JS: Sort of giving crime back to those who do it for a reason? I’m hoping Chandler would forgive me for that theft. While I’m there though, Chandler has always felt to me more of a moralist than Hammett. If we’re looking at moving British crime away from authority figures and towards that ‘seedy territory,’ would we be looking for a British PI to be more Sam Spade than Phillip Marlowe?

RDM: Yes, Chandler was far more of a moralist - in a traditional sense - than Hammett. I would say that a UK PI would probably be closer to Spade - harder edged, less romantic - than Marlowe. And I say this as a guy who loves Chandler's work.

RB: I was thinking more Ned Beaumont, the poor bastard. Are we then saying that the British PI story is noir by nature?

JS: I think so, yes. And I’d say your Cal Innes quartet went a long way to legitimizing that.

RB: Bollocks, Stringer. Flattering bollocks, but bollocks nonetheless.

JS: I'm serious. After four books on the subject, have you scratched the PI itch?

RB: I've scratched the Innes itch, certainly. Probably the PI one, too. I think I did everything I wanted to do with it. Whether I was successful or not is another matter entirely. But no, I don't see myself coming back to it. Which is a pity, of course - I know everyone's gagging for a Barry DeSilva series.

JS: I still hold out for a Messed up DS Donkin police procedural. Some of the things we've been discussing can be found in your Cal books. Aside from his own self-destructive problems, he's also messed around constantly by the system. He's marked by his time in prison, and the police -through Donkin- seem to have it in for him. Even in the second book, when he leaves Britain for a while, he struggles because he can't quite figure out the rules of his new environment. Was that all part of the plan?

RB: Kind of. The plan, such as it was, was to take elements of the traditional PI story and mess around with them, try and reconcile them to a realist UK setting. So you have character types and events that are quite traditional, which then go a little skew-whiff because of their setting. If I'm going to be poncey, then it was a conscious deconstruction of the PI archetype. If I'm going to be truthful, then it was me bored with seeing the same old Chandler-lite over and over.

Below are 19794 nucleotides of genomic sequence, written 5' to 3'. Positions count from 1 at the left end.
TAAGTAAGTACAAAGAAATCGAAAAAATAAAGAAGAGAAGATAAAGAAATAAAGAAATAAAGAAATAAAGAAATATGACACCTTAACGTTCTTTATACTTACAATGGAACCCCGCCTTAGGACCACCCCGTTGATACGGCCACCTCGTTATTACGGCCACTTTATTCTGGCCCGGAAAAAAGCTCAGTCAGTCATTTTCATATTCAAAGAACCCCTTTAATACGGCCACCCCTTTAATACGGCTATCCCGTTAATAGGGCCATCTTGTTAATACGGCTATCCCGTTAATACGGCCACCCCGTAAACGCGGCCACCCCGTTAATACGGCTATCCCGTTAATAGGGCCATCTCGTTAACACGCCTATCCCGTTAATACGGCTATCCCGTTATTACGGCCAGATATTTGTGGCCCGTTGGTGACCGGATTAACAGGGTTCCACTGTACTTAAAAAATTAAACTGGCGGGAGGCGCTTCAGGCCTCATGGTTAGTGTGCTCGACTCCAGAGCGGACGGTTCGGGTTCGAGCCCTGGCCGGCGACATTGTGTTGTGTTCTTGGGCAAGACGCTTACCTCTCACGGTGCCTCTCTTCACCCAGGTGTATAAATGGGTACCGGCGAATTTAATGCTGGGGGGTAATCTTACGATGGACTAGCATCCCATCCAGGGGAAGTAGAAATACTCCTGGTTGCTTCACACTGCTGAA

JS: Russel, I noticed with THE GOOD SON that you've clearly put a lot of thought into the logic and the realities of being a PI in Britain. When I was doing some research of my own, I was surprised by how many private detectives there are over here. There's a disconnect between the kind of fictional PI's we’ve been discussing, and the realisation that people are actually out there doing the job. Was it important to you to put in the research to make the character work?

RDM: There is a disconnect, and there is always will be. From the little I know, the real PI's take on pretty dull work (from a fictional perspective) and are actually pretty workaday guys. But fiction is always going to be about a kind of hyper-reality, where everything is amped up, especially when it comes to the big emotions and ideas.

But I have tried to ensure that McNee acknowledges the reality of his job, and that it at least feels possible that he could be an eye in the real world. Hence why I've done little things like had him join the Association of British Investigators (although if he keeps down the path he's heading, they might just be taking away his membership) and had him acknowledge the upcoming legislation in regard to licensing his work and so forth. My research wasn't hugely in depth, but I knew I wanted him to feel slightly connected to the real world in that sense.

JS: So McNee's back with THE LOST SISTER. What's he up against this time round?

RDM: This time, McNee's on the case of a missing teenage girl. Her godfather is local hard-man, David Burns, and it soon becomes clear that the girl's mother is hiding even darker secrets. What starts for McNee as a favour for a friend soon becomes a nightmare as he races to find the girl before its too late...